The defining event which sent the Papal States into ruin were the Papal Wars which began in 1134. The Crisis goes back into the past when Pope Alexander I was chosen as the Bishop of Rome. His policies were centered around peace, mercy, and devotion. While he ruled, both Europe and the Papal States enjoyed a period of peace. With the passing of Pope Alexander I, came the rise of a Germanic Pope, Clement II, who was more focused on Church dominance within the many Christian realms of the time. As a rallying cry, he used the Schism of 1089 as clear proof that Alexander I was weak and ineffective. Rome became the center of Europe, which was clearly aligned towards the prosperity of the Holy Roman Empire, usually at the expense of its neighbors, namely the Frankish Sirius Empire.
The tensions between the two Empires came to a head when Pope Clement II was to crown Philip I Sirius as Emperor of the Sirius Empire. Upon his refusal war broke out between the two empires in order to answer the question of who the successor to Rome truly is. The Papal States completely supported the Holy Roman Empire until Pope Clement II’s death in 1133. There was a large disagreement on who was to inherit the throne of St. Peter. While the curia deliberated and elected Pope Alexander II, a Frankish Cardinal, the Imperial Diet of the Holy Roman Empire deliberated and chose Bishop Stephen of Bavaria to be the next Pope. As Rome was technically under the de facto rule of the Holy Roman Emperor, he marched his army south and attempted to arrest the curia. They managed to escape, but Rome was sacked in 1136. Following this action, the Papacy had split between a Frankish See and a German See, with two Popes legitimate at the same time.
The Knights Divine sided with the Franks, as the Grandmaster was actually revealed to be related to Pope Alexander II. Venice on the other hand supported the Germanic Pope. In retaliation, the other Kingdoms of Northern Italy chose apathy and decided to carve up the Papal States for their own benefit.
The Papal Wars occurred in parallel with the Fifty Years’ War which devastated Europe. It was mostly fought through the use of mercenaries, which further pushed for their wider use. The Swiss Cantonments and Free Cities within the Holy Roman Empire blossomed as a result and became a region of wealth and prosperity. Alongside them, many bands from Spain, Croatia, and Normandy took part in the fighting, trying to gain both coin and favor with the Papacy. There is no record on Pope Alexander II’s death, but the Frankish See remained under the Sirius Emperors until the war ended.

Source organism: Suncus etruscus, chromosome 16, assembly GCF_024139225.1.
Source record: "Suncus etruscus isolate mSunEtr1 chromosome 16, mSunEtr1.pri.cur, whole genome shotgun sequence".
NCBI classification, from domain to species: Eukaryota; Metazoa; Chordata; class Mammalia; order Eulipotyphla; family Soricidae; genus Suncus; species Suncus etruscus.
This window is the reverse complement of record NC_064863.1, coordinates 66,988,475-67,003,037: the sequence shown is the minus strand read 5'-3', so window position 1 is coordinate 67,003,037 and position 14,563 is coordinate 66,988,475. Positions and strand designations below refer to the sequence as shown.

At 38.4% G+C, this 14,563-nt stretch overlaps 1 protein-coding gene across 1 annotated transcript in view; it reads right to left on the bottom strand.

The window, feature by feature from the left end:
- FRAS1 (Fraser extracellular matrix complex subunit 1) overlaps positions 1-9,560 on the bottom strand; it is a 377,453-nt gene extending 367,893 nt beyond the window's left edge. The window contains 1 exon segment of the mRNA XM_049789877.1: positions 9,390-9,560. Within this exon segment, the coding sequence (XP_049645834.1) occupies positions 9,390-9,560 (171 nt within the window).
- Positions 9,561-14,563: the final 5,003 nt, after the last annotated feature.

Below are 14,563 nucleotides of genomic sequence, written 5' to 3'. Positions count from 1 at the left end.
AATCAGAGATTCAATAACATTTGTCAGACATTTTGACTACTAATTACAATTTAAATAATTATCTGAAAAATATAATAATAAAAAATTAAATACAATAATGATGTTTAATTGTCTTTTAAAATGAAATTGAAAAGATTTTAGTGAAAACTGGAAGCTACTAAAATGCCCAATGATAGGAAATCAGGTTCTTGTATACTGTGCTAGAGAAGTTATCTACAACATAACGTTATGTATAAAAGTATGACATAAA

Being preoccupied with the war effort, the Sirius Emperors let the war in Italia run its course. Grandmaster Divine Baptiste de Baud, single-handedly ended the conflict in 1155 when he beat a large coalition army of Venetian and Croatian mercenaries, led by German commanders near San Marino.
The Papal States dissolved and only Rome remained in 1155. A larger reconquest could not be organized and Grandmaster Baptiste took command of the Holy City until 1156 when the Curia met to elect a new Pope, after the death of Pope Clement III of Bavaria. Pope Alexander III was chosen, formerly Bishop Philipe of Spain. He immediately got to work, trying to end the Fifty Years’ War. While he was on a visit to Rosewood, he was trapped by the German Armies in a siege in 1158.
I write from the Chambers of Pope Alexander I, within the Cathedral of Rosewood, named after St. Leena. Neither of my predecessors spent any time inside, so I see many papers and writing left over, perhaps a hundred years old. The winter is cold as the Lord has sent a miracle our way. I expect the Germans to retreat for sunnier times. This will give me enough room to return to Rome.
Rosewood is truly beautiful, even during times of war. I have seen countless refugees and simple folk from all across the country gather at the Capital, the safest place in Europe. They tell me that the walls have not once fallen to enemy hands. Their pride knows no bounds. I honestly hope it has not been misplaced. No wall can stand against the will of our Lord God. If He wills it, Rosewood shall fall. Rome itself has fallen many a time and yet, it remains. Powerful, prestigious, and pious.Dated 1158, bearing the Papal Seal, sent to Rome, originally written in Latin.
The Papal Wars saw the decline of Papal supremacy in Italia and in Europe. Not long after, the Italian Kingdoms within the HRE seceded and declared independence. It marked the end of German dominance within the region. It also sowed the seeds of distrust between dioceses within France and the Holy See, sparking an Age of Heresy, especially within the southern regions.